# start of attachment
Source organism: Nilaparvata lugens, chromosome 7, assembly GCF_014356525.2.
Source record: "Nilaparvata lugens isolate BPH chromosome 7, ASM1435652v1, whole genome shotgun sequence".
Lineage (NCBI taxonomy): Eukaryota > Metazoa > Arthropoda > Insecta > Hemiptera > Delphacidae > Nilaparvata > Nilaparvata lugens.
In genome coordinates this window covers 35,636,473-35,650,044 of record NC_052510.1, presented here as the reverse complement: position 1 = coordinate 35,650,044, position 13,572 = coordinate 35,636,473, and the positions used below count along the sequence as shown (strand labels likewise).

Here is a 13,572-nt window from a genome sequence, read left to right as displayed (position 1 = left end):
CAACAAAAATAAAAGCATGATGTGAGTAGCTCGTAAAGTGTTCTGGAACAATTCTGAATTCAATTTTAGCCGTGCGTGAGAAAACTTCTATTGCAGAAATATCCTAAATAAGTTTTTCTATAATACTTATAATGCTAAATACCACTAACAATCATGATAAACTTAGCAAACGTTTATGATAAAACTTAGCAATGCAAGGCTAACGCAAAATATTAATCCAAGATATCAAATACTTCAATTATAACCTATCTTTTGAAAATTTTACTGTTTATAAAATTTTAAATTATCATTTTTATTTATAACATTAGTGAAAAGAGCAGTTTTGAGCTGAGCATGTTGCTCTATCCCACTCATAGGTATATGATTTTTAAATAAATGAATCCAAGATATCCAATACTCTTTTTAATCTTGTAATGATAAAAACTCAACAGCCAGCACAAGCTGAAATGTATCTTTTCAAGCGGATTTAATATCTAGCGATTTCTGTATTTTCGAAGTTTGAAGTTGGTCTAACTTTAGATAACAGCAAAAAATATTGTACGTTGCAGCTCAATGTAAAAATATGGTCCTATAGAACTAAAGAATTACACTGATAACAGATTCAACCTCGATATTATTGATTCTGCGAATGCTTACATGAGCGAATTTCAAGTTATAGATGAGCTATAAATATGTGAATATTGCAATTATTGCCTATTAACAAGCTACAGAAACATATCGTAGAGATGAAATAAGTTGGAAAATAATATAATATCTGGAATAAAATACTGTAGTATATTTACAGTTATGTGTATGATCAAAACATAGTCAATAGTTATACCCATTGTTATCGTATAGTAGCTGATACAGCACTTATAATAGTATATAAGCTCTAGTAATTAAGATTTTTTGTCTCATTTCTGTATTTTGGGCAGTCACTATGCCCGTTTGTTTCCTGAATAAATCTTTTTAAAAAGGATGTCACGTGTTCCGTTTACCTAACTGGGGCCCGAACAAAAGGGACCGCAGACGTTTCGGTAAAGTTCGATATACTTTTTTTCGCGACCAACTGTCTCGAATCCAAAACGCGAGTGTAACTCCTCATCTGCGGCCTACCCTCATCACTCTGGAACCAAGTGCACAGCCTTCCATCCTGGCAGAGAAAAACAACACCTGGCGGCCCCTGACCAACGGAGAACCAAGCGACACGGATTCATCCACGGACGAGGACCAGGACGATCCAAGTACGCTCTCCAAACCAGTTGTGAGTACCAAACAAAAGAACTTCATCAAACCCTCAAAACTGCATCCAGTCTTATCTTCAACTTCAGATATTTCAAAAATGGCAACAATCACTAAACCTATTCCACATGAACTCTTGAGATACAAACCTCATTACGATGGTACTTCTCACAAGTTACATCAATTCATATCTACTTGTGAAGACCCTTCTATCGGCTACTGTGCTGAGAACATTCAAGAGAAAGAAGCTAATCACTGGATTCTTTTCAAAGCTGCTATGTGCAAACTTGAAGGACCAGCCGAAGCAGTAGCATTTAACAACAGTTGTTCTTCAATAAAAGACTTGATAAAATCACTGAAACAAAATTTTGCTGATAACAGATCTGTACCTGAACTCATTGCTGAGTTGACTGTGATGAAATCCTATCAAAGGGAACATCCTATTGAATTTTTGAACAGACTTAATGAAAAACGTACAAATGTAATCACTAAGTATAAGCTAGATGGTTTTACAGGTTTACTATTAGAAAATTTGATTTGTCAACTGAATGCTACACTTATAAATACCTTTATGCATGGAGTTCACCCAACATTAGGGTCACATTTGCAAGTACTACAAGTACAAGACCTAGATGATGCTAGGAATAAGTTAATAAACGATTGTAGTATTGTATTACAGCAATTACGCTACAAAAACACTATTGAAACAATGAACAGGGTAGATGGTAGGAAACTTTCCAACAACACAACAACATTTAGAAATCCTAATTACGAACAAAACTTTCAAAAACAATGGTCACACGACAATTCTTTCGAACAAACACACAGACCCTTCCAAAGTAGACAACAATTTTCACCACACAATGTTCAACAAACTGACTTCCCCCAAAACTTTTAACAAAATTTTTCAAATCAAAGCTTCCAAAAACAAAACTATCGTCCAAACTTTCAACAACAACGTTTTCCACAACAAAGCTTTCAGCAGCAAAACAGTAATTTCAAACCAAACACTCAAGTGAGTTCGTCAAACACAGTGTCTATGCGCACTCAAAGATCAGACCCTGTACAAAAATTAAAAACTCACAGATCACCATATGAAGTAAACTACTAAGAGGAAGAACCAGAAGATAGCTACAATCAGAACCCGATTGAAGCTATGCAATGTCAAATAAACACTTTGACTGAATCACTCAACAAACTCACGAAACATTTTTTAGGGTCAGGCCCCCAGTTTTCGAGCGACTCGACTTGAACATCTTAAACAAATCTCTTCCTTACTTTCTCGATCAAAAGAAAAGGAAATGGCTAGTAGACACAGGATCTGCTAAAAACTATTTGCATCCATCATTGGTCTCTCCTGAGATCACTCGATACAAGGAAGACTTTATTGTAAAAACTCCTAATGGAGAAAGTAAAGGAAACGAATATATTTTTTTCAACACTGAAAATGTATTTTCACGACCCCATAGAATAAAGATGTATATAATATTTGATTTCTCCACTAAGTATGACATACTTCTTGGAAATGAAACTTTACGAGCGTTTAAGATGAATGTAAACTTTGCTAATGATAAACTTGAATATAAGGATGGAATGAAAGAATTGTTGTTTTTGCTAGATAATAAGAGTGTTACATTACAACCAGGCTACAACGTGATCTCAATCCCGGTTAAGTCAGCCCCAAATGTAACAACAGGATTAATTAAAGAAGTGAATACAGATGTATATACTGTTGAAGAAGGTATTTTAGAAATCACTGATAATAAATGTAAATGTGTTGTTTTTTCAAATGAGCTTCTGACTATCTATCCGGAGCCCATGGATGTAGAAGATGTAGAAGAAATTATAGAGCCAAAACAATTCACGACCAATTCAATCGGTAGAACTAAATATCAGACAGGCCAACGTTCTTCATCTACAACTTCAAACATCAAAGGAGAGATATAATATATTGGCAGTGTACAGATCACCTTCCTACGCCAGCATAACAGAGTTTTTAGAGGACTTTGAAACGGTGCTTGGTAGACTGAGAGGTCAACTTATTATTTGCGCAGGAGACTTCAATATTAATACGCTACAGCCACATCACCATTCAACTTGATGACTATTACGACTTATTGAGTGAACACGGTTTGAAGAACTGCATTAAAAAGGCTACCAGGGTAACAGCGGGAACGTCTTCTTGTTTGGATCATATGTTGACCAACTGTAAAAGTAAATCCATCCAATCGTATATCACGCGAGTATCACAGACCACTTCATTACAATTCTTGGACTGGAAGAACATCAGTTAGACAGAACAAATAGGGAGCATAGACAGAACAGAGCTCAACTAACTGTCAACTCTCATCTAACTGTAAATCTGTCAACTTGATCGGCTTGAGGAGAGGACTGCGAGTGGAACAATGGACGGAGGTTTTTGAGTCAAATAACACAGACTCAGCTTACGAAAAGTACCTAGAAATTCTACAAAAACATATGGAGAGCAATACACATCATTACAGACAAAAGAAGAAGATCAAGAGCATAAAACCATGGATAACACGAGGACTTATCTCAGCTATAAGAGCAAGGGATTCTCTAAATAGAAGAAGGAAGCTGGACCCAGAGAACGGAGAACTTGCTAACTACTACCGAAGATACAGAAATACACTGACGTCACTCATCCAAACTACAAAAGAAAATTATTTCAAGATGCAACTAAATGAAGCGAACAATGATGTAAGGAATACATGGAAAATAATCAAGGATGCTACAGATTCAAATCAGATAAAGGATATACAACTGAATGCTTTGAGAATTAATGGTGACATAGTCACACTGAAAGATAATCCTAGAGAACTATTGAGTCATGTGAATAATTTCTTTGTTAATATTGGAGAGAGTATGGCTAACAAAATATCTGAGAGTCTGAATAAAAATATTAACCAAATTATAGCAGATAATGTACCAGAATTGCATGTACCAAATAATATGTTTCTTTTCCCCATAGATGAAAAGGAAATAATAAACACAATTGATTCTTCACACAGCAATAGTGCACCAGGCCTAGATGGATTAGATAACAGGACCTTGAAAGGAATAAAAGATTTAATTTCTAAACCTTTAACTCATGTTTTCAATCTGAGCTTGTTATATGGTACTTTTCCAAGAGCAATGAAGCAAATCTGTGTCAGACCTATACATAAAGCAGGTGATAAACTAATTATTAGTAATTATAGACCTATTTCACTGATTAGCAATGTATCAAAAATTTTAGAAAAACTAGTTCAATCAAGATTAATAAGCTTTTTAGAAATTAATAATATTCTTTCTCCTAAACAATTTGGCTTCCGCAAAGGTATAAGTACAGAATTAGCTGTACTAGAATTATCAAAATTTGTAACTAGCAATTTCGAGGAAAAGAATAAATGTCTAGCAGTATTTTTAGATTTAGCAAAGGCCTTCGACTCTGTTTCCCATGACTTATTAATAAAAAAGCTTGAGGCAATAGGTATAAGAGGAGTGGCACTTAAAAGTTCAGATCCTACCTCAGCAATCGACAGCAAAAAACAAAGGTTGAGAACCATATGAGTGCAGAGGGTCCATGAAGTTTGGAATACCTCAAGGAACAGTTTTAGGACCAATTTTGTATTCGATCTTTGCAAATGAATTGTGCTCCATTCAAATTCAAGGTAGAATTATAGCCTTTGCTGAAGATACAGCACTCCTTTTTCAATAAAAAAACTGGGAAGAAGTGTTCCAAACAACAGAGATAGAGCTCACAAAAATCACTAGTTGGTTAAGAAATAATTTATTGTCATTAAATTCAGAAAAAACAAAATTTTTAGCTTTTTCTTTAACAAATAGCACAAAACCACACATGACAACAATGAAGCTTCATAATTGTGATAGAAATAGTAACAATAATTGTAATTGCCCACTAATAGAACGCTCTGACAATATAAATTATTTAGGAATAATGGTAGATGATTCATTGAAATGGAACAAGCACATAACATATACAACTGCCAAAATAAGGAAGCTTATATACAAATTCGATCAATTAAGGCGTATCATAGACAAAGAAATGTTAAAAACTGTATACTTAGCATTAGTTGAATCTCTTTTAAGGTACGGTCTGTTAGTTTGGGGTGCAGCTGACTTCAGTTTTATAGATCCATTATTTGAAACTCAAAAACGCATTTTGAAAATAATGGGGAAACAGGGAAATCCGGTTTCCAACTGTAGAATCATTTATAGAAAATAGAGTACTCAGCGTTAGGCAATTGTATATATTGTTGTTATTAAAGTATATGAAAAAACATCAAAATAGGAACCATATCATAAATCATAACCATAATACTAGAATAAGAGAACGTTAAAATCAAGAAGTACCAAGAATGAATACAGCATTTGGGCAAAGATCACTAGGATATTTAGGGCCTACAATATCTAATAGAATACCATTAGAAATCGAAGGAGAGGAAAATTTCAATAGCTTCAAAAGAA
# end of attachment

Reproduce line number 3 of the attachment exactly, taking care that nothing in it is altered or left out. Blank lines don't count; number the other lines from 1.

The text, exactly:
Lineage (NCBI taxonomy): Eukaryota > Metazoa > Arthropoda > Insecta > Hemiptera > Delphacidae > Nilaparvata > Nilaparvata lugens.